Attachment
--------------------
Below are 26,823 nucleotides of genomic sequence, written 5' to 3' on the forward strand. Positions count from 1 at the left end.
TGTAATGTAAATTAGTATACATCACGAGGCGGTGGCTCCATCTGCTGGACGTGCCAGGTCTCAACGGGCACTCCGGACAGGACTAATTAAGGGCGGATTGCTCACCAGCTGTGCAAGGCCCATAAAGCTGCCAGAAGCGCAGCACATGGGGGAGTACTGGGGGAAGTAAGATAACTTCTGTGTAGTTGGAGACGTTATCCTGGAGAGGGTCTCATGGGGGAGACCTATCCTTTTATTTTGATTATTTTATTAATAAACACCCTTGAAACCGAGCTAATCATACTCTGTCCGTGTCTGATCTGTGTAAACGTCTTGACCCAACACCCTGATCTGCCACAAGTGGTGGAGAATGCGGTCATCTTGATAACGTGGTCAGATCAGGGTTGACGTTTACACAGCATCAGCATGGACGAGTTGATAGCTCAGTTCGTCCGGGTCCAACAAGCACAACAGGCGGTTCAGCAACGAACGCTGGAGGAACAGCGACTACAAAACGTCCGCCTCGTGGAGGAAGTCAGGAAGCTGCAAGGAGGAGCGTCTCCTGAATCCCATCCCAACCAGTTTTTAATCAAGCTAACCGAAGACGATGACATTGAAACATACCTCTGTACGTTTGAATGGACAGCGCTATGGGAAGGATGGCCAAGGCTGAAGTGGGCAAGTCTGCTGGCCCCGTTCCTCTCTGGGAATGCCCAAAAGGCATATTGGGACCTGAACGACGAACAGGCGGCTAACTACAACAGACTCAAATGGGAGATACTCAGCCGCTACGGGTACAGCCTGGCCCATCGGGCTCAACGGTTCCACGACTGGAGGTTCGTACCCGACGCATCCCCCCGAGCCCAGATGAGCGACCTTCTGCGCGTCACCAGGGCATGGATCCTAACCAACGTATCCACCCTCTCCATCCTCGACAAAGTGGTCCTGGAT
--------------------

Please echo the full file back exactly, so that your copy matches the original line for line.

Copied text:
Below are 26,823 nucleotides of genomic sequence, written 5' to 3' on the forward strand. Positions count from 1 at the left end.
TGTAATGTAAATTAGTATACATCACGAGGCGGTGGCTCCATCTGCTGGACGTGCCAGGTCTCAACGGGCACTCCGGACAGGACTAATTAAGGGCGGATTGCTCACCAGCTGTGCAAGGCCCATAAAGCTGCCAGAAGCGCAGCACATGGGGGAGTACTGGGGGAAGTAAGATAACTTCTGTGTAGTTGGAGACGTTATCCTGGAGAGGGTCTCATGGGGGAGACCTATCCTTTTATTTTGATTATTTTATTAATAAACACCCTTGAAACCGAGCTAATCATACTCTGTCCGTGTCTGATCTGTGTAAACGTCTTGACCCAACACCCTGATCTGCCACAAGTGGTGGAGAATGCGGTCATCTTGATAACGTGGTCAGATCAGGGTTGACGTTTACACAGCATCAGCATGGACGAGTTGATAGCTCAGTTCGTCCGGGTCCAACAAGCACAACAGGCGGTTCAGCAACGAACGCTGGAGGAACAGCGACTACAAAACGTCCGCCTCGTGGAGGAAGTCAGGAAGCTGCAAGGAGGAGCGTCTCCTGAATCCCATCCCAACCAGTTTTTAATCAAGCTAACCGAAGACGATGACATTGAAACATACCTCTGTACGTTTGAATGGACAGCGCTATGGGAAGGATGGCCAAGGCTGAAGTGGGCAAGTCTGCTGGCCCCGTTCCTCTCTGGGAATGCCCAAAAGGCATATTGGGACCTGAACGACGAACAGGCGGCTAACTACAACAGACTCAAATGGGAGATACTCAGCCGCTACGGGTACAGCCTGGCCCATCGGGCTCAACGGTTCCACGACTGGAGGTTCGTACCCGACGCATCCCCCCGAGCCCAGATGAGCGACCTTCTGCGCGTCACCAGGGCATGGATCCTAACCAACGTATCCACCCTCTCCATCCTCGACAAAGTGGTCCTGGAT